Yezids or yazidis is a sect dwelling principally in Kurdistan, Iraq, Turkey, Syria, Armenia and Georgia, who call themselves Dasni and claims to have originated in India 6,000 years ago. Their population is now estimated to be less than one million worldwide.
As far as their memory goes back the Yezids– one of the minorities in Armenia- have been engaged in highland cattle breeding.
There are two theories about the origins of the Yezids: one says that the Kurds are their ‘forefathers’; the other says exactly the opposite; that the Kurds came forth from the Yezid. Whatever the truth, the main difference between these two peoples is that the Yezids have preserved their religion for nearly 4 millennia.
The Yezidis were Kurmanji Kurdish-speaking (a dialect they call Ezdiki or Yezideren), but many of them did not consider themselves Kurds, because they’re not Muslims, but Sharfadin. In fact, the Yezidi religion is the original faith practiced by the Kurds before most were converted to Islam. The first mentioning of the Temple of the Yezid is related to the ancient town of Babylon and today the most important temple is located in Lalish, north of Mosul, Iraq.
The Yezids worship the sun, the goats and their most important deity created the world while looking at the beauty of a peacock angel or demiurg they call Tawsy Melek, Melek Taus, Taus-e-Malak, Al-Kadir, Azazel, Aziz or Shaytan. Since the Qu’ram reserves this name for Satan, often the Yazidis have been erroneously identified as devil worshipers. Such deity is the leader of Seven Holy Beings, who reincarnates periodically in human beings in a process called koasasa (metempsychosis). Even if dismissed as devil worship, Yezidism in fact combines elements from Zoroastrianism, Islam, Christianity, and Judaism. They celebrate the New Year’s day on the first Wednesday of Nisan (March/April), as they believe God created Melek Taus on this day.
Because of the identification Muslims made with a satanic sect, and due to their pre-Islamic beliefs, they have been oppressed by their Muslim neighbors. Treatment of Yazidis was exceptionally harsh during the rule of the Ottoman Empire during the 18th and the first half of 19th century and their numbers dwindled under Ottoman rule both in Syria and Iraq. Massacres at the hand of Ottoman Turks and Muslim Kurdish princes almost wiped out their community in the 19th century. They were murdered as if they were armenians during the Armenian Genocide of 1915 in Ottoman Turkey.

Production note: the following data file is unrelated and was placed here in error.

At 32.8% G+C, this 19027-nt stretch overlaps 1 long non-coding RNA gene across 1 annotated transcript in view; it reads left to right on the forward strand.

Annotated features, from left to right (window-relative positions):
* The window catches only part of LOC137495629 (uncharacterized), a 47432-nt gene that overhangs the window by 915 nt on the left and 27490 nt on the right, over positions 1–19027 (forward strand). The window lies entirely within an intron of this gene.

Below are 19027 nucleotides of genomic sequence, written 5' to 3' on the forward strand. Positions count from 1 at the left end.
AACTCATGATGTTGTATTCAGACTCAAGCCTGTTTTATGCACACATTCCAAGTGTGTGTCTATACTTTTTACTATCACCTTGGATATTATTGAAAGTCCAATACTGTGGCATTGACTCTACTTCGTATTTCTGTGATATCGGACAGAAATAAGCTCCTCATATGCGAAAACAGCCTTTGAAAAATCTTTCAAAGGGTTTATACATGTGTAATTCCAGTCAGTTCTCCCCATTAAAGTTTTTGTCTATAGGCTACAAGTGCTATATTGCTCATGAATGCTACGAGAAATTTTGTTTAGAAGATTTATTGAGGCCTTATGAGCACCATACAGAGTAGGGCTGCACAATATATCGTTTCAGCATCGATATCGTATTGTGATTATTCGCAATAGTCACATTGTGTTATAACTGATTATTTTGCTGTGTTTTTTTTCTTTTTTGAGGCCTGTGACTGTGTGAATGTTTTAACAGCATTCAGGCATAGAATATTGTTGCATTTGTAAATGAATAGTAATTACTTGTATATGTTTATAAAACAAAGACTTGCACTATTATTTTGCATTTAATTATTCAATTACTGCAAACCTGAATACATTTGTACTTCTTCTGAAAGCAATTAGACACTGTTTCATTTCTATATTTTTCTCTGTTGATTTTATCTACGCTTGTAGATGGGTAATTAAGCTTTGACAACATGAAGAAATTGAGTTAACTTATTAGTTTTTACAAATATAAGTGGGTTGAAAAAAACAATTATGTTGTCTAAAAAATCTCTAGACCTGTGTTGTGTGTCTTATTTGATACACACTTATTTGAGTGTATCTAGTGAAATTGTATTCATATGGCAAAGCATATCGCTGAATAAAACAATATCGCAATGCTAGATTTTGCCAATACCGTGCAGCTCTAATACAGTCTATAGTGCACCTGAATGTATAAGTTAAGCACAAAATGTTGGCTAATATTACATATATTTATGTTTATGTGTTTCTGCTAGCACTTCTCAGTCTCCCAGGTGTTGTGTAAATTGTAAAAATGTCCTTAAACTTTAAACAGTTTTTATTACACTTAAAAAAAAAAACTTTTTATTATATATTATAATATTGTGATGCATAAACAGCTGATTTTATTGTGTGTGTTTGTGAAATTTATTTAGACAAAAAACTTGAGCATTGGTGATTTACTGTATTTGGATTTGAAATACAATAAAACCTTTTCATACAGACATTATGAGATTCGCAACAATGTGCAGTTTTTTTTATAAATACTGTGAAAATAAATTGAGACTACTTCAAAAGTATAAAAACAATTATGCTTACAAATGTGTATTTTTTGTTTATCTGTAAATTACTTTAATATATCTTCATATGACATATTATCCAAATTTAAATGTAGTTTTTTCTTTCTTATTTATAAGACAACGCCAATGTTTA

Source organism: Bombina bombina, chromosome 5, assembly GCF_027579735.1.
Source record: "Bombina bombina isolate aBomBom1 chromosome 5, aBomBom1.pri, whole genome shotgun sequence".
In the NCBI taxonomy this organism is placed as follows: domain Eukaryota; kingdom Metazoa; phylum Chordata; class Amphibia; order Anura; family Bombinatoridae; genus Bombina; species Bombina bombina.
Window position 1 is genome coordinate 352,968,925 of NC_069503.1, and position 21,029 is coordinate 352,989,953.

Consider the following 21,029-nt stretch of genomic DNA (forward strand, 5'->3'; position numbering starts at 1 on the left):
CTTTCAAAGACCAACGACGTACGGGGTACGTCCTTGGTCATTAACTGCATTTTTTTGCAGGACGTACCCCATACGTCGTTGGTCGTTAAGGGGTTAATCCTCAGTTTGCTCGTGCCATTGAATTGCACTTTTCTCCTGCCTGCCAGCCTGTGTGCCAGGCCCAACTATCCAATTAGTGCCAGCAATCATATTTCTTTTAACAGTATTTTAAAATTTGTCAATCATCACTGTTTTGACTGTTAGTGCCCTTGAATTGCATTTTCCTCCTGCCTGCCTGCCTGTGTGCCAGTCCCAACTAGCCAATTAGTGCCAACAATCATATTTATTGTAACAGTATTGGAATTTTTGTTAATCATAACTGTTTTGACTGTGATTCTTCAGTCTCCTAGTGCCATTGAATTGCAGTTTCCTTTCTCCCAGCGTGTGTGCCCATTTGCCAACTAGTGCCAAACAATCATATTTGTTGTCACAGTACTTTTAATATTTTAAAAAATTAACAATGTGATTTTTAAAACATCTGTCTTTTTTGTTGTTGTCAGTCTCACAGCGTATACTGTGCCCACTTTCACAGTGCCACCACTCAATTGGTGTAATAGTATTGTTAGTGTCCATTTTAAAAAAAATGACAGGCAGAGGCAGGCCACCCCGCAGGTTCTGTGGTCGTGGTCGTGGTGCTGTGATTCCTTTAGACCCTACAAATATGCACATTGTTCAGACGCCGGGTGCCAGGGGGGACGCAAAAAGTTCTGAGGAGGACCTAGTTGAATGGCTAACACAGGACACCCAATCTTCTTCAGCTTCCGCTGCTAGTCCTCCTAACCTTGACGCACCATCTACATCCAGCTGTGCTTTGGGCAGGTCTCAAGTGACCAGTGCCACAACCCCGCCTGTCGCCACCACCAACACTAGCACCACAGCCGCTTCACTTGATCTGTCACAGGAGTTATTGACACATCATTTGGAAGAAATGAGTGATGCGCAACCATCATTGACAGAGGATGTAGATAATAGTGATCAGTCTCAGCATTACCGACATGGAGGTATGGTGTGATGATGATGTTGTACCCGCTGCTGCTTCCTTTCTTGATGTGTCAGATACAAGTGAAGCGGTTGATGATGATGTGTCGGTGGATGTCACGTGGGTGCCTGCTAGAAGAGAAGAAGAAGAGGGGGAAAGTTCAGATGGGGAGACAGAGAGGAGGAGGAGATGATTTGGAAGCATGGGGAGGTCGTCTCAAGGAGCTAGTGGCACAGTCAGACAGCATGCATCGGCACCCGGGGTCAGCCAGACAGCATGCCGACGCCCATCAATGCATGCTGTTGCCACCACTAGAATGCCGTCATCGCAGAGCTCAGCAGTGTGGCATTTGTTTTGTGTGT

For the Yezid the peacock is therefore a holy animal and its image can be found on their pillows, blankets and in their tents. The Yezids do not have a Holy Book and their religion is based on the knowledge of their priests. The right to become a priest is inherited once sufficient knowledge has been gained. The most important ritual is the annual six-day pilgrimage to the tomb of Sheikh Adi in Lalish, north of Mosul, Iraq.
Yazidi society is hierarchical. The secular leader is a hereditary emir or prince, whereas a chief sheikh heads the religious hierarchy. The Yazidi are strictly endogamous. Within Yezid society there are three major castes below Mir (the yazidi prince) and Baba Shiekh (a kind of Pope): Sheikhs, Pyrs and Murids (lowest caste). Marriages are allowed only inside the castes and sometimes the bride does not know her future husband. Society is strictly regulated with rules and taboos that are passed on from generation to generation, e.g. the bride cannot talk to the oldest man in the family or eat in his presence before the marriage. Besides the caste system, the roles of men and women in Yezid society are also strictly defined according to tradition.
Yezids have a rich tradition of celebrations: at weddings for example the groom throws an apple at the bride’s head and the more pieces it breaks into the better. The New Year (Sere Sal) celebration includes the coloring of eggs, the Parade of the Sanjaks (bronze lamps with peacocks), remembrance of the dead on the cemetery, where the tables for the ceremonies by the graves are divided into sections for men and women. Many celebrations also have their specific sacrifice. Animals mostly, sheep and cows are sacrificed by slitting their throats and praying with the Pyrs (priest of highest rank) pouring salt into the animal’s nose. Other ways of slaughter are considered as murder.
The Yezid have always had a nomadic life that is intertwined with the rhythm of the seasons. They are ever ready to move, so there is no place to anything superfluous. Everything is connected with the cattle – meat, wool, cheese for sale, yarn, blocs of dung dried by the houses just by the entrance. The furniture is minimal, very rarely one can see photos of relatives on the walls.
One of the most crucial periods in the migration cycle starts a month before the Yezids move their cattle up the slopes of Mount Ara when the shepherds and their families prepare themselves and their tents for their 5-6 month stay in the mountains. The shepherds live in military tents of Soviet times, some 3-5 kilometers away from the village. At a distance the tents, set on the background of the rocky foothills, resemble the marquees made of sheep hides. The herds live in similar tents especially allotted to them.
Moving up to the meadows of Mount Ara takes one or two days. After that the shepherds move their camp every couple of weeks, grazing and living on mountain slopes up to 3 thousand meters. In the last stage the camp will be moved to an Alpine meadows where a large variety of herbs and plants will be available.
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